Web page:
Now I have actually calculated my intake I can 100% feel confident about my diet.  So when anyone asks 'are you getting enough protein?', I can smile and say…YES!

What happens if you eat too much?  

Some researchers say it excess protein is just taken away as waste, some say it negatively
 impacts the liver and kidneys if you are consuming too much animal protein.  Cited as 

The high-protein diet of meat eaters robs their body of calcium, as cited by Dr. Neil Nedley,
MD, author of “Proof Positive (How to Reliably Combat Disease and Achieve Optimal Health 
through Nutrition and Lifestyle).” He wrote that research evidence has indicated that an 
excessive diet of animal protein increases the risk of osteoporosis. “Study after study indicate 
that eating meat can cause a loss of calcium from the body. Research done at the University 
of Wisconsin illustrated particularly well the harmful effects of excess protein.”
Studies of Linkswiller and associates in 1981 involving three groups showed that the high 
protein intake group lost calcium every day simply because of their high protein consumption. 
The excessive protein was leeching calcium from their bones even though they were getting 
plenty of calcium in their diet.
Dr. CM Weaver and Associates at Purdue University also cited in their study that humans 
absorb as much or more of the calcium in plant products than they do from milk (sourced from animals). The group’s study also revealed that although milk has a high calcium content, 60
 to 80 percent of it is not absorbed through the human intestine.
Stronger bones
Pitchford cited further reasons vegetarians have stronger bones and fewer calcium 
deficiencies in general:
• The digestion of meat results in acids must be neutralized by calcium and other alkaline
• Flesh protein contributes to a phosphorus/calcium ratio in Americans four times greater 
than desirable.


Happy Cow 


How to transition to a Vegan Plant-based Diet or just increase intake of vegetables and whole foods

Many people ask me how hard it is to stop eating dairy and meat and how to replace, what has been for probably all of their lives until now, a majority factor of their diet. I don't come across many who are not interested in eating a healthier, cleaner diet, and who wouldn't like to reduce or cease their meat intake. I don't think there is any one method for all. Some people are afraid of giving up cheese, some don't know what to eat for breakfast if it isn't the customary (in the West at least) milk drenched cereal or buttered toast. All worry about their protein intake. 

There are 4 things I would say are the easiest to embrace when that moment strikes and you know you want to be healthier and turn to a plant-based diet.

 1. Increase your intake of vegetables, especially green leafy veg and fruit. If you can, invest in a good quality juicer (about £100..will last you for years)and start every day with a green juice (kale, spinach, apple, ginger, turmeric, fresh beetroot, celery, cucumber, kiwi) That alone will make a HUGE difference to your health and energy levels.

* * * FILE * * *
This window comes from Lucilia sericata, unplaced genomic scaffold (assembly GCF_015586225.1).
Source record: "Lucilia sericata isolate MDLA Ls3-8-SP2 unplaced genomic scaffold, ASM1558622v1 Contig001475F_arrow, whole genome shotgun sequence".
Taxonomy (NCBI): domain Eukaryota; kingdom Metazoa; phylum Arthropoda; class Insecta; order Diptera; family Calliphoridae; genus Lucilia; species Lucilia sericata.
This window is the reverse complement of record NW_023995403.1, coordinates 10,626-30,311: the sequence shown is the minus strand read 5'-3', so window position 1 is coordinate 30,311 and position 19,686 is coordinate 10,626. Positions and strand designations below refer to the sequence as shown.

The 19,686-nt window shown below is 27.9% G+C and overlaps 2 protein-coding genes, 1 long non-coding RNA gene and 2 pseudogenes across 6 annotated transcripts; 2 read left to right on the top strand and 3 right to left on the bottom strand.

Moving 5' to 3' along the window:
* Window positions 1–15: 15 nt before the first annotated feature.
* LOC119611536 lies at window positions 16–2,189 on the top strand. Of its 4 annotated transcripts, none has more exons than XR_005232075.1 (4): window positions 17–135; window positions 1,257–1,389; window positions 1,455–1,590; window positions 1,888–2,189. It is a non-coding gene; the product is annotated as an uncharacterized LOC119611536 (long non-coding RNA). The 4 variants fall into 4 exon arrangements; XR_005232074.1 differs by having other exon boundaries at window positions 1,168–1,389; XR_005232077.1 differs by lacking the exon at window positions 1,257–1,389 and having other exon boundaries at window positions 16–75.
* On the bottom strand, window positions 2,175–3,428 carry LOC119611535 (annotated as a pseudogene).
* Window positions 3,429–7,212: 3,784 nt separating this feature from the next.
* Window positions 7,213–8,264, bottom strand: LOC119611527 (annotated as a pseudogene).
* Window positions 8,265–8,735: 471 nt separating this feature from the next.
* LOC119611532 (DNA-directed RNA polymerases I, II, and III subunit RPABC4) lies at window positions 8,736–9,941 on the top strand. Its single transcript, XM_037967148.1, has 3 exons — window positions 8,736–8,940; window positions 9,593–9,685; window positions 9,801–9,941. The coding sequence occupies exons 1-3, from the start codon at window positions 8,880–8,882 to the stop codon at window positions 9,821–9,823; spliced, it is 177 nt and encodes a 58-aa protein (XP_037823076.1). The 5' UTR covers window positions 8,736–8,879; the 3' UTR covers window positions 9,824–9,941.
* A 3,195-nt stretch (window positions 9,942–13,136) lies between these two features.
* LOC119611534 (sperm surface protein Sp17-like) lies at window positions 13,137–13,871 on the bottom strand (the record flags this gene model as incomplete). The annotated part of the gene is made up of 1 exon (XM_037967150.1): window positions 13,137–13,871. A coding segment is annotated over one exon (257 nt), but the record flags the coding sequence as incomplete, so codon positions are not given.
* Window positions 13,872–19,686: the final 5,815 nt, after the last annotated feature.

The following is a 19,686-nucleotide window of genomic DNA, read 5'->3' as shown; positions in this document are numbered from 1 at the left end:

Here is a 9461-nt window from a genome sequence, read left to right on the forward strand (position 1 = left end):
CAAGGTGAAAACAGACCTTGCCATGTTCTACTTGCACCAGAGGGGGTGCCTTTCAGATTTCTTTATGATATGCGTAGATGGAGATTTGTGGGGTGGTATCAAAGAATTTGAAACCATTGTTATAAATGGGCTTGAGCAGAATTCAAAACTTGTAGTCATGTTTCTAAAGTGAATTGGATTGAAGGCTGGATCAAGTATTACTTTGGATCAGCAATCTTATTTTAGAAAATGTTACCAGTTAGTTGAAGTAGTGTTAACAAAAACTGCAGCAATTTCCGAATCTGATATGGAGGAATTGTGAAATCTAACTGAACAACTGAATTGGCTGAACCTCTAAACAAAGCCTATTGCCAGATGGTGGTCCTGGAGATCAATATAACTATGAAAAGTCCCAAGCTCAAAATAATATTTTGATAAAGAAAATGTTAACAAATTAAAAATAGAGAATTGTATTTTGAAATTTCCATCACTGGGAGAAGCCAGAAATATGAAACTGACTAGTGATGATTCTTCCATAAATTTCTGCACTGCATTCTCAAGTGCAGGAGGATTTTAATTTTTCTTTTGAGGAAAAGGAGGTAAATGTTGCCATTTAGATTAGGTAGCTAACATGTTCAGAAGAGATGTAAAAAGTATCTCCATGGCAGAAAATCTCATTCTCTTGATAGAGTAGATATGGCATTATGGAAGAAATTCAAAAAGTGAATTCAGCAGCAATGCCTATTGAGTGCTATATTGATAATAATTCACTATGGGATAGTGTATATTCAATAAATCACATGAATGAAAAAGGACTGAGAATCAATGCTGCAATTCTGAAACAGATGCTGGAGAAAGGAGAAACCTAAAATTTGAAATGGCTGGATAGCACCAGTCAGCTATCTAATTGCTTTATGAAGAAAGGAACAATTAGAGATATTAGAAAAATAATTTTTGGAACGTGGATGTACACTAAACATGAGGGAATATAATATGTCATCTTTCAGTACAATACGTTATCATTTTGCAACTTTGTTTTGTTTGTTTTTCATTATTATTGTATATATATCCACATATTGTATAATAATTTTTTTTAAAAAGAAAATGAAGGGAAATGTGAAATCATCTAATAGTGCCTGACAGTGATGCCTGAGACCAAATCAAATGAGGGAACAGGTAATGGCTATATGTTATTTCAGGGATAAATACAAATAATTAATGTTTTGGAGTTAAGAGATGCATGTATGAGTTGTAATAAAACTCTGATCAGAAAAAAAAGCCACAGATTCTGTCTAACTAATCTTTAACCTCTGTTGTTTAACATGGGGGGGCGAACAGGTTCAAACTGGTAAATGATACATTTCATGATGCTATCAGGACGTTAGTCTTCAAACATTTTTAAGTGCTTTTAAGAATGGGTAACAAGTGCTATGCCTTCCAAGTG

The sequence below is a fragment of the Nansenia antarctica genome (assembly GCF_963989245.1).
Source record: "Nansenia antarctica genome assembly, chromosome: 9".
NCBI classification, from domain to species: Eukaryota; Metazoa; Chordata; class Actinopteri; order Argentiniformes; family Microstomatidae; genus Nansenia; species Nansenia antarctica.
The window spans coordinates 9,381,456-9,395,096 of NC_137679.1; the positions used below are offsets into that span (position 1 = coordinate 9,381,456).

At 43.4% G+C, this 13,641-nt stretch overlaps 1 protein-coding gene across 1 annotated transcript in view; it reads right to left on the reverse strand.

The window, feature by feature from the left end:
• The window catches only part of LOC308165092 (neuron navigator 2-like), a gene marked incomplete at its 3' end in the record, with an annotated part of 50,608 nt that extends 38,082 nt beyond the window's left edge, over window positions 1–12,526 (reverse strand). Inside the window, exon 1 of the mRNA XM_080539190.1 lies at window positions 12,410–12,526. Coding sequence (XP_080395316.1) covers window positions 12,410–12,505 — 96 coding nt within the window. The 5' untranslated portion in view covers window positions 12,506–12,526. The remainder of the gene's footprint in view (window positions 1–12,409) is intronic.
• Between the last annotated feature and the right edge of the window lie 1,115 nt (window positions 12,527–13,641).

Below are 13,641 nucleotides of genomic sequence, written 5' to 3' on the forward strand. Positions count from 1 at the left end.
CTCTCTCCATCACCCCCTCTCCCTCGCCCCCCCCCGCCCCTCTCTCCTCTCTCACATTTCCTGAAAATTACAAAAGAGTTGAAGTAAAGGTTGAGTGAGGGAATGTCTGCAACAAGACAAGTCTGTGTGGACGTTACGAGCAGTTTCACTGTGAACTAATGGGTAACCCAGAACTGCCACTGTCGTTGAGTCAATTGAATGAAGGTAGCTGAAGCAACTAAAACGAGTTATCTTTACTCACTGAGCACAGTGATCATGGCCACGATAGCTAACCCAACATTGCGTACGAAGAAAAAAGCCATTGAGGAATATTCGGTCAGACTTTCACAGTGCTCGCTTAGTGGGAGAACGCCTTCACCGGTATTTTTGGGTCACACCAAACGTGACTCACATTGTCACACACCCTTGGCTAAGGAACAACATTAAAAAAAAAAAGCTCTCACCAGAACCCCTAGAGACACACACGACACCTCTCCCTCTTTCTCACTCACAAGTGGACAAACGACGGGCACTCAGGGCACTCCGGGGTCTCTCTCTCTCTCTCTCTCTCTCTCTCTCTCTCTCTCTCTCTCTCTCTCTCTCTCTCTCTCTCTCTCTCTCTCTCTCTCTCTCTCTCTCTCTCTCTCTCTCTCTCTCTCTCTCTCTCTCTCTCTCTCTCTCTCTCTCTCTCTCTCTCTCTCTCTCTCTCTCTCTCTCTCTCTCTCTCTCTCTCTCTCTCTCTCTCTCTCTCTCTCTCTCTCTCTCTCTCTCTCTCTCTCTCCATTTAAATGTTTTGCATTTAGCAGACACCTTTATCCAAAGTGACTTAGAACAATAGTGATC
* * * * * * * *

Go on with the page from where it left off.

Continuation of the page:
2. Exercise. Even if it is just two 10 minute walks a day. It will help your digestion, hasten the detox and make you feel empowered. 

3. Drink AT LEAST 8 large glasses of water a day. Be it straight from the tap (you can focus on the healthiest way to intake water at a later stage) or in herbal teas. If you don't like plain water then fill up a jug and add lime juice, sliced cucumber, fresh strawberries etc to flavour your water. 

4. Replace the dairy. Experiment with alternative milks and butters and cheese. I personally LOVE Kara coconut milk and find it very adaptable and versatile. Almond milk is delicious too as is quinoa milk. Make sure you buy unsweetened as you do not want to be adding extra sugar to your diet. Pure make a really great tasting sunflower spread. You can also do like the Mediterraneans and use olive oil in place of butter in many instances. How did I do it? This is exceptional to me and you will find your own way.  The world of produced veggie cheese has come a long way.  VEGUSTO and Daiya in the USAmake delicious cheeses.  Melty. stringy. garlicky. strong.  How ever you like yours.  I challenge you not to like it.

 Back in 1999 I turned vegetarian first and I began by using fake 'meats' in the meals I'd been used to in my diet. I really couldn't tell the difference in taste or texture in spaghetti bolognese or shephards pie. Instead of bacon sandwiches, I ate tomato sauce sandwiches (try it…don't knock it.  you can even get fake 'bacon' bits and frying thinly sliced mushrooms or aubergines can replicate the smokey flavour too). I ate pasta with fresh basil & tomato sauce, and used soy cream to make dishes like carbonara and pea & garlic cream pasta. I made my own gravy from flour, tamari sauce and vegan stock cubes. Back then I got into stuffing all sorts of veggies with mushrooms, garlic, brown rice and breadcrumbs. And a plate of caramelised roasted vegetables were never far from hand. Soups are extremely quick and easy to make and really satisfying. With the addition of beans and mushrooms I was getting all the protein I needed. I didn't feel like I was missing anything. In fact, I felt very pleased with myself. I saw navigating the supermarket labels to detect animal products as a detective investigation.  I took to task with excitement the turning my old meals into plant based diners. By body was starting to show signs of thanking me too. My skin cleared up and I felt happier and more 'me'.  I moved on from those meals and began to drop the need to substitute.  I found great Indian dishes and many Middle Eastern dishes were vegan anyway, with bold flavours to satiate me.